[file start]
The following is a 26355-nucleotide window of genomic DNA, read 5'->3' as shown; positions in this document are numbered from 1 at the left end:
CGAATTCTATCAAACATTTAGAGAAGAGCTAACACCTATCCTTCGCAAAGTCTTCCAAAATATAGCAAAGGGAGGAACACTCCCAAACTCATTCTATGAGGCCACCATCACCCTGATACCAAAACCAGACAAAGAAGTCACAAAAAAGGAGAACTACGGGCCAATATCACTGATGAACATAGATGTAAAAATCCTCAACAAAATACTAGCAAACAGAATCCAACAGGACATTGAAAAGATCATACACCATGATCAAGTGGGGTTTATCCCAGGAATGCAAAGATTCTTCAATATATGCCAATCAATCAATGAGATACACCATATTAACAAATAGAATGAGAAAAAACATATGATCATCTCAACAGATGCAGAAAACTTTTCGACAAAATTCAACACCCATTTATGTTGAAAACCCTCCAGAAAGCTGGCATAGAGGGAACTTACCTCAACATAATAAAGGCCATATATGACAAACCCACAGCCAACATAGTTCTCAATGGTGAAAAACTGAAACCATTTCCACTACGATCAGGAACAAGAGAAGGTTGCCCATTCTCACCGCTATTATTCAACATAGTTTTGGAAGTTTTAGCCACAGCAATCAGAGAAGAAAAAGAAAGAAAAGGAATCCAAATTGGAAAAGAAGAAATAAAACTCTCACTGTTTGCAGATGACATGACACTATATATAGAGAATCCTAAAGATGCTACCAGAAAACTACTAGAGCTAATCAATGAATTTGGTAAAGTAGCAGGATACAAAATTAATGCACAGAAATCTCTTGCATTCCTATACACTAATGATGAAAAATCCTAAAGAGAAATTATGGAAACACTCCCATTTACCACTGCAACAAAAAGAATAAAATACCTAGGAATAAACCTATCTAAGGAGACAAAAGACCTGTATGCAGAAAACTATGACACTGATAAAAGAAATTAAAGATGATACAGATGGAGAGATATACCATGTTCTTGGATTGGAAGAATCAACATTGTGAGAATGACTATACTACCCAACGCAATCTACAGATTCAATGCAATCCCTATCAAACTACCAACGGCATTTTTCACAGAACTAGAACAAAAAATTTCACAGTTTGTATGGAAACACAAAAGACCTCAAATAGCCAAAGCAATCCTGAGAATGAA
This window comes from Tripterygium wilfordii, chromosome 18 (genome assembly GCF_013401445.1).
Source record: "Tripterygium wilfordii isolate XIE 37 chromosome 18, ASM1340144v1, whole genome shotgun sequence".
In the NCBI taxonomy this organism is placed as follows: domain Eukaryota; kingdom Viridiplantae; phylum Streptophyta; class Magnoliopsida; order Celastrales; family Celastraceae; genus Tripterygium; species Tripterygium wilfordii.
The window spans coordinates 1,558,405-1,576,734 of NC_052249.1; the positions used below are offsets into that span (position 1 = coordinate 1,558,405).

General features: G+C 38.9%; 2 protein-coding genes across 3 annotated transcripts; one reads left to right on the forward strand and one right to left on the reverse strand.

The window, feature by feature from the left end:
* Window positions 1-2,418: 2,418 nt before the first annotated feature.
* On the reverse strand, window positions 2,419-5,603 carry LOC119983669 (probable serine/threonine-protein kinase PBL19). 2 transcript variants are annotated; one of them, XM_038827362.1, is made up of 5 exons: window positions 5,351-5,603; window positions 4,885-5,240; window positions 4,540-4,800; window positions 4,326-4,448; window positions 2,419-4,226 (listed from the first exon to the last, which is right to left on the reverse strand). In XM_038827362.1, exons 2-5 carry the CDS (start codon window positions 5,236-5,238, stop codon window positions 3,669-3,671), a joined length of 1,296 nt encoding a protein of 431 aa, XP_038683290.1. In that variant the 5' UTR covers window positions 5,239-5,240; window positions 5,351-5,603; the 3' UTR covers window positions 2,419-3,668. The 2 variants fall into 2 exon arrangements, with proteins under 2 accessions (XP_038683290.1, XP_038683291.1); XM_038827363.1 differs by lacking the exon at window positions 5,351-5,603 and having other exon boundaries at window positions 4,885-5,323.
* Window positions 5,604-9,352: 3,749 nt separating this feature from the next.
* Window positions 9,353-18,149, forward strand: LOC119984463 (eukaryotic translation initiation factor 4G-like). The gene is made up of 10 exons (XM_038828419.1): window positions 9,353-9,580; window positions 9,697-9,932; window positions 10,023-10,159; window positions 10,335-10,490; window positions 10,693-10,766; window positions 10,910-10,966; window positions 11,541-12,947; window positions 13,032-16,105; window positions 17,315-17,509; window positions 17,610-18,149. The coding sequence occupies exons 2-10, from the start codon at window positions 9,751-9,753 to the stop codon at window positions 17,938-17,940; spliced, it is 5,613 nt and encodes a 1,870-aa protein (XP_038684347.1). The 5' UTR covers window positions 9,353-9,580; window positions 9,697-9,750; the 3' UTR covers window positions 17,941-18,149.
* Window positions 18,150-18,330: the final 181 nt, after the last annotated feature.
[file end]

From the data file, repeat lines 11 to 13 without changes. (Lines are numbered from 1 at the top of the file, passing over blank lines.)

* Window positions 5,604-9,352: 3,749 nt separating this feature from the next.
* Window positions 9,353-18,149, forward strand: LOC119984463 (eukaryotic translation initiation factor 4G-like). The gene is made up of 10 exons (XM_038828419.1): window positions 9,353-9,580; window positions 9,697-9,932; window positions 10,023-10,159; window positions 10,335-10,490; window positions 10,693-10,766; window positions 10,910-10,966; window positions 11,541-12,947; window positions 13,032-16,105; window positions 17,315-17,509; window positions 17,610-18,149. The coding sequence occupies exons 2-10, from the start codon at window positions 9,751-9,753 to the stop codon at window positions 17,938-17,940; spliced, it is 5,613 nt and encodes a 1,870-aa protein (XP_038684347.1). The 5' UTR covers window positions 9,353-9,580; window positions 9,697-9,750; the 3' UTR covers window positions 17,941-18,149.
* Window positions 18,150-18,330: the final 181 nt, after the last annotated feature.